Using two different sources, respond in writing (APA format) using the prompts below to guide your written analysis.
· Explore the Exemplars website, specifically the Resources tab for Rubrics. Review the Exemplars Math Rubric and Exemplars Reading Rubric.
· Questions to discuss:
o How does the Exemplars criteria for both math and reading rubrics follow a top-down or bottom-up approach? How do you know?
o To what degree are performance level descriptions addressed?
o Do these live up to what Brookhart proposes, that “. . .the most important aspect of the levels is that performance be described, with language that depicts what one would observe in the work rather than the quality conclusions one would draw” (p.26)?
o In your opinion, what are the values placed on using the terminology for mastery (Novice, Apprentice, Practitioner, and Expert)? In other words, how effective do you believe this terminology is and why?
· Explain the position Brookhart argues in Chapter 2 against rubrics that merely summarize the requirements of the task, as opposed to rubrics that describe evidence of learning.
· Explain what Brookhart means when saying; “Rubrics should not confuse the learning outcome to be assessed with the task used to assess it” (p.15).
· What is the relationship between this and what you learned about aligning formative assessments with the learning standards and objectives?
Brookhart, S. M. (2013). How to create and use rubrics for formative assessment and grading. Alexandria,VA: Association for Supervision & Curriculum Development. Retrieved from http://www.ebrary.com
· Chapter 1: What are Rubrics & why are they Important?
· Chapter 2: Common Misconceptions About Rubrics
· Chapter 3: Writing or Selecting Effective Rubrics
Confusing learning outcomes with tasks Rubrics should not confuse the learning outcome to be assessed with the task used to assess it. Rubrics are not assignment directions set into chart format. The biggest mistake teachers make when they use rubrics with performance assessment is that they focus on the task, the product, and not the learning outcome or proficiency the task is supposed to get students to demonstrate. This has been my experience and has been documented by others as well.
How to write performance-level descriptions The most important aspect of the levels is that performance be described , with language that depicts what one would observe in the work rather than the quality conclusions one would draw. As I noted in Chapter 2, a common misconception I see regarding rubrics is that after criteria are identified, they are given evaluative scales (for example, Excellent, Good, Fair, Poor). These are not rubrics; they are old-fashioned grading scales. Descriptions of performance levels can be general, describing a whole family of tasks (for example, “Uses an appropriate solution strategy”), or task-specific (for example, “Uses the equation 2 x + 5 = 15”). Decide whether you need general or task-specific descriptions of performance levels (see Figure 1.2); in most cases, general descriptions are preferred. A second aspect of levels of performance that needs to be decided is how many levels there should be. The best answer to this question is the conceptual answer: Use as many levels as you can describe in terms of meaningful differences in performance quality. For some simple tasks, this will be two levels: Acceptable and Redo, or Mastery and Not Yet. In practice, you don’t want to end up with an overabundance of uncoordinated evaluation results that will be difficult to summarize. And often there are several different ways you could describe the continuum of performance quality, using more or fewer levels. Therefore I recommend that you choose a number of levels that will coordinate with your requirements for grading (Brookhart, 1999, 2011), if possible. For many classrooms, this means four (for example, Advanced, Proficient, Basic, Below Basic) or five (for example, A , B , C , D , F ) levels. If it is not possible to coordinate the number of levels with practical grading constraints, rather than violating the criteria and their descriptions, design a rubric that is faithful to the task and its quality criteria, and then figure out a way to include it in a summary grade if that is needed (see Chapter 11). Once you have decided on the number of levels, you need a description of performance quality for each level of each criterion. A common way to write these descriptions is to begin with the performance level you intend for most students to reach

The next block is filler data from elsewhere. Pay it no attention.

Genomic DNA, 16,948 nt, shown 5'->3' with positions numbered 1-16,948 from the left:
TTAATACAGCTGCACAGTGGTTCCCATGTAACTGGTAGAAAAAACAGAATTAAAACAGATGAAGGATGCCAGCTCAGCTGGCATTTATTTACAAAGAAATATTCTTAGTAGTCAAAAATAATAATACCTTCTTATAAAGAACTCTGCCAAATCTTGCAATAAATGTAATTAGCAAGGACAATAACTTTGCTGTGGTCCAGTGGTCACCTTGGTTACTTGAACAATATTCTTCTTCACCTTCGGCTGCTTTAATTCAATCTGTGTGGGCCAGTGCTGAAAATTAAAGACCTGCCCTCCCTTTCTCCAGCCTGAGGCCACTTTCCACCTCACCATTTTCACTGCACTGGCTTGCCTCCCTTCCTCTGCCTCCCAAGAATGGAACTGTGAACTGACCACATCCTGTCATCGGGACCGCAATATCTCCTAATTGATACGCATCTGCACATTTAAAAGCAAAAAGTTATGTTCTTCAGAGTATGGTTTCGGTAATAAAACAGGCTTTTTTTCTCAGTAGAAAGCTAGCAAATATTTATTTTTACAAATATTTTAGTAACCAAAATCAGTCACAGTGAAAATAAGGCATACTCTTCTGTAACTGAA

(for example, Proficient), describe that, and then adjust the remaining descriptions from there— backing off (for example, for Basic and Below Basic) or building up (for example, for Advanced). Another common way is to start with the top category (for example, A), describe that, and then back off (for example, for B , C , D , F ). These methods illustrate two different approaches to assessment. In a standards-based grading context, Advanced is supposed to be described by achievement above and beyond what is expected. In a traditional grading context, often the A is what students are aiming for.